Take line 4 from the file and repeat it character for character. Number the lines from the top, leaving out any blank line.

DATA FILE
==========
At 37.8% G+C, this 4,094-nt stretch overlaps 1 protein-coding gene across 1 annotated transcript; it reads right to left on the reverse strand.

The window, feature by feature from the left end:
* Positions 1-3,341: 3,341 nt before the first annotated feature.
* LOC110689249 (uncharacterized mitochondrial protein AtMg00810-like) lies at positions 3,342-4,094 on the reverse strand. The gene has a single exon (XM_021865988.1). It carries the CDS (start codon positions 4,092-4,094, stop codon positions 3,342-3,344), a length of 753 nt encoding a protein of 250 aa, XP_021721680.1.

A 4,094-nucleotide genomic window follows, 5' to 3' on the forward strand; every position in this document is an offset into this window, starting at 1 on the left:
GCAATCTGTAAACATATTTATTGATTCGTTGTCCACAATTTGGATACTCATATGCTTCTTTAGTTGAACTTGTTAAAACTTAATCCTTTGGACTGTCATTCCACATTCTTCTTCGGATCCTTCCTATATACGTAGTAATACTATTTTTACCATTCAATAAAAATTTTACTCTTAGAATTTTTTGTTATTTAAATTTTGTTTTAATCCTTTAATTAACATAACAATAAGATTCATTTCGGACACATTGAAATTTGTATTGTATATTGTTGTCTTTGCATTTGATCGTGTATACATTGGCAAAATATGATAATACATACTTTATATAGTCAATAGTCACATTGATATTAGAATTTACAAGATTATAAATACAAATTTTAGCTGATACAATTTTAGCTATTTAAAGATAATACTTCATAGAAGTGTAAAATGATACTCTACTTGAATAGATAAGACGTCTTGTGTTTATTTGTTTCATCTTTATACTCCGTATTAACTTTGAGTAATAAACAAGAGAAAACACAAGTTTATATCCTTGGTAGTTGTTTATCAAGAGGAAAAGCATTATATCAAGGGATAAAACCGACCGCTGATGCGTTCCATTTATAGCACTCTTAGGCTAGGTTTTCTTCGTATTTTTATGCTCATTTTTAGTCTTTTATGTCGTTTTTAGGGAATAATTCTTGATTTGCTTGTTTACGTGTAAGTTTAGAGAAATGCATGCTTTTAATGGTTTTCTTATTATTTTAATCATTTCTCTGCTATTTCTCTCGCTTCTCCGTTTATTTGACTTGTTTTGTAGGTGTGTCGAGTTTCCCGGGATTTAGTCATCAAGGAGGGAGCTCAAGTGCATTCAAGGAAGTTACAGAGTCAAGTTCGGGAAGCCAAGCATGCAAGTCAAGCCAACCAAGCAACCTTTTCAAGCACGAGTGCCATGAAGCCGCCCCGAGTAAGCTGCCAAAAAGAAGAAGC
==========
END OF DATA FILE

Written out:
* LOC110689249 (uncharacterized mitochondrial protein AtMg00810-like) lies at positions 3,342-4,094 on the reverse strand. The gene has a single exon (XM_021865988.1). It carries the CDS (start codon positions 4,092-4,094, stop codon positions 3,342-3,344), a length of 753 nt encoding a protein of 250 aa, XP_021721680.1.